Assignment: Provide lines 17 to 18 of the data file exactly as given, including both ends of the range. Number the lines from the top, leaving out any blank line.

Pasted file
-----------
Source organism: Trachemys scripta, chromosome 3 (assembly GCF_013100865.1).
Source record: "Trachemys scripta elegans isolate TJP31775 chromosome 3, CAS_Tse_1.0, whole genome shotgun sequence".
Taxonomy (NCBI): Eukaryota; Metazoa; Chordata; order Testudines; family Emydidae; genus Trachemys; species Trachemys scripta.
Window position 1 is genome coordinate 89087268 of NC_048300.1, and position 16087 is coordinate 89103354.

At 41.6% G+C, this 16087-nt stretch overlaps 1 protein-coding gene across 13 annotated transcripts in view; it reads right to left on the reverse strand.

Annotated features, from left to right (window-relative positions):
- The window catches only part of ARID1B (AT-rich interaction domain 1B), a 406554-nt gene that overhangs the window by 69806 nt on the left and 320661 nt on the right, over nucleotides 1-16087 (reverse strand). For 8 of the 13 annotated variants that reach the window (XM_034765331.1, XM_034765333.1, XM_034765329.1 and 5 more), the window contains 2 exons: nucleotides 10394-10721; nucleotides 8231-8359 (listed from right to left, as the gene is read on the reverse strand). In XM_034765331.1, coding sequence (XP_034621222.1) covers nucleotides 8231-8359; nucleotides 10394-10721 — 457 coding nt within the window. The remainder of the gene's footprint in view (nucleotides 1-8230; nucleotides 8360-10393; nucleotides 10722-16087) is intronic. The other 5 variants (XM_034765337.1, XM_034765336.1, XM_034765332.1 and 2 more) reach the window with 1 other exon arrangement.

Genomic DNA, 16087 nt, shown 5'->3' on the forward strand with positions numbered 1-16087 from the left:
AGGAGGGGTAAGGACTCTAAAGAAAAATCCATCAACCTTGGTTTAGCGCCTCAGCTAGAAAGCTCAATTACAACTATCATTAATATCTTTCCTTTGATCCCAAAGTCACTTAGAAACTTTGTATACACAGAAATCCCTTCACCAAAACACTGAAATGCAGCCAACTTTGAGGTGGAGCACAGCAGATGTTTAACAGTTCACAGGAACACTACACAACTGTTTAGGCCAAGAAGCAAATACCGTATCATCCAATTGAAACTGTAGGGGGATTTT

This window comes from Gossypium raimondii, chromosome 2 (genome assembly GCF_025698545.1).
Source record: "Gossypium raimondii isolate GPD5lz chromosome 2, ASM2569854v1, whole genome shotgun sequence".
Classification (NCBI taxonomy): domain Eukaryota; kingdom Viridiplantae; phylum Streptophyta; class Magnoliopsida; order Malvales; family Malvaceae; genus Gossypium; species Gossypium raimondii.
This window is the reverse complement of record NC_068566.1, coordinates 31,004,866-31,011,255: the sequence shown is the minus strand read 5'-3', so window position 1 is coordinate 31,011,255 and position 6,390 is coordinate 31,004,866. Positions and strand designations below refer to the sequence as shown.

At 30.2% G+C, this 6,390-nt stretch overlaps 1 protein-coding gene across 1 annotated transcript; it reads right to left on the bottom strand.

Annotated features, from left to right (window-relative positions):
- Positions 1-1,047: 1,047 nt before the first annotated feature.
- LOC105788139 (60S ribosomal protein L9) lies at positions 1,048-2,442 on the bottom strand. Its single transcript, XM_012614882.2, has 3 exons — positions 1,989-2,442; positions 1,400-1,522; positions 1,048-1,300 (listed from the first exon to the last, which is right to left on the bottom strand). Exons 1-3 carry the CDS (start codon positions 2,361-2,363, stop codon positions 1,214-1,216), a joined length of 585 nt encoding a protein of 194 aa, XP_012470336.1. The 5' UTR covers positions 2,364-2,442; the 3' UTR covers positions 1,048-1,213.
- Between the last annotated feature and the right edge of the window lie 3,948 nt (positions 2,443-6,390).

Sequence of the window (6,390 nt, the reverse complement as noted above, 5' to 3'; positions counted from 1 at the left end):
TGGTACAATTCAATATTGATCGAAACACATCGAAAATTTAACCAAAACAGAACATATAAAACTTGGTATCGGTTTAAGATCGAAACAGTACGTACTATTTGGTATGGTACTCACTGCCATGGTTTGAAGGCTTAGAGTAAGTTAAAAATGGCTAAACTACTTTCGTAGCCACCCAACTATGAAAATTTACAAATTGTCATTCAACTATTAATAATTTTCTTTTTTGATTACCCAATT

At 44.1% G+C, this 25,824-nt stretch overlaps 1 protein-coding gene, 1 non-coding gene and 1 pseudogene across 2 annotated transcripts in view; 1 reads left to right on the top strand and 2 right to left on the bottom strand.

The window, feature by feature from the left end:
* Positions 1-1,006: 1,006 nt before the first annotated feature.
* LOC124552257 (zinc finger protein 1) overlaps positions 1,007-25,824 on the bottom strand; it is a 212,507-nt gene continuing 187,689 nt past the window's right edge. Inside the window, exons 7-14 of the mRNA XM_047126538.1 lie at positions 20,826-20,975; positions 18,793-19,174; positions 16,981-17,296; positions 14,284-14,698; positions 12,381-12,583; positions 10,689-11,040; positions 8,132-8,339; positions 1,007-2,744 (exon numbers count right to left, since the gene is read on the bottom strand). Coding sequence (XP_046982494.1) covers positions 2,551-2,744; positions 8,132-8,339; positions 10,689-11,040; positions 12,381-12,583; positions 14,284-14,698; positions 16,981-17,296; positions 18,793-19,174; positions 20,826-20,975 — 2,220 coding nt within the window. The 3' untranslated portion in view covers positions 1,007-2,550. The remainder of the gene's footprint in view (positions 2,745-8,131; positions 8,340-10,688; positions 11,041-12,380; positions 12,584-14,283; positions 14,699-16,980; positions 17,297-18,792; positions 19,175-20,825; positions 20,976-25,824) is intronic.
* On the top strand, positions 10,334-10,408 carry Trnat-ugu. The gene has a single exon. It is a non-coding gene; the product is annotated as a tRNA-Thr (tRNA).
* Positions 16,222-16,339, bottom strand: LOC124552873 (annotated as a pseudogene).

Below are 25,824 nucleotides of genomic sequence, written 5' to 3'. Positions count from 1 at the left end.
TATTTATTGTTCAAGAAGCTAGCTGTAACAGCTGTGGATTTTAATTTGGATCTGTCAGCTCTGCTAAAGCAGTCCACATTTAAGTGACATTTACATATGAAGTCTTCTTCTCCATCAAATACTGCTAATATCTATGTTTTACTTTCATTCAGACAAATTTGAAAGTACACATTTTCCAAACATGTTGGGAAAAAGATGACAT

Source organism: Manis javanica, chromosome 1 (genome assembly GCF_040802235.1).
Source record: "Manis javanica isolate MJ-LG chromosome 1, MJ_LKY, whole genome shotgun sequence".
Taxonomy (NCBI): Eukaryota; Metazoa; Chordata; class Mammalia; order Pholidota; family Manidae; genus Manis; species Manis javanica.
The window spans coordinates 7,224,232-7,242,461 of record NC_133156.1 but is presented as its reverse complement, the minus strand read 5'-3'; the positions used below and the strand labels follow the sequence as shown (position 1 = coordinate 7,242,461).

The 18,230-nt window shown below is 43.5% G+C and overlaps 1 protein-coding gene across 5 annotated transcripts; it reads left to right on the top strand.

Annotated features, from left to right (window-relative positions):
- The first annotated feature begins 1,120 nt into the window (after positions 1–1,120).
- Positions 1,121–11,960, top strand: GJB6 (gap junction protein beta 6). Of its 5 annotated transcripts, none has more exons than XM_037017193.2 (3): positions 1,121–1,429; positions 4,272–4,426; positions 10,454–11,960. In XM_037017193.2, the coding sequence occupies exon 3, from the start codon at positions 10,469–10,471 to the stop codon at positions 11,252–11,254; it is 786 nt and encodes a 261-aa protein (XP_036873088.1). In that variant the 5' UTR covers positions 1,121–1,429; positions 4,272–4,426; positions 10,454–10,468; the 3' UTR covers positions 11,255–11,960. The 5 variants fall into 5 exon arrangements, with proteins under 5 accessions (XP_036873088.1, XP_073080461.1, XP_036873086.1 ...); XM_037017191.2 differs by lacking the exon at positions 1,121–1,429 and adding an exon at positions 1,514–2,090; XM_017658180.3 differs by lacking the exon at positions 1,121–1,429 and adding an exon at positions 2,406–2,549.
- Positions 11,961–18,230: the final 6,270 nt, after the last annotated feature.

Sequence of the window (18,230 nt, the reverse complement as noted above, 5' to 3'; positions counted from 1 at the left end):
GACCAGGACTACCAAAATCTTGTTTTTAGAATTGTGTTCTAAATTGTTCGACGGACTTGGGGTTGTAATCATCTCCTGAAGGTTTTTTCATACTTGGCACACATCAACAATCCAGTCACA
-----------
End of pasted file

- LOC105788139 (60S ribosomal protein L9) lies at positions 1,048-2,442 on the bottom strand. Its single transcript, XM_012614882.2, has 3 exons — positions 1,989-2,442; positions 1,400-1,522; positions 1,048-1,300 (listed from the first exon to the last, which is right to left on the bottom strand). Exons 1-3 carry the CDS (start codon positions 2,361-2,363, stop codon positions 1,214-1,216), a joined length of 585 nt encoding a protein of 194 aa, XP_012470336.1. The 5' UTR covers positions 2,364-2,442; the 3' UTR covers positions 1,048-1,213.
- Between the last annotated feature and the right edge of the window lie 3,948 nt (positions 2,443-6,390).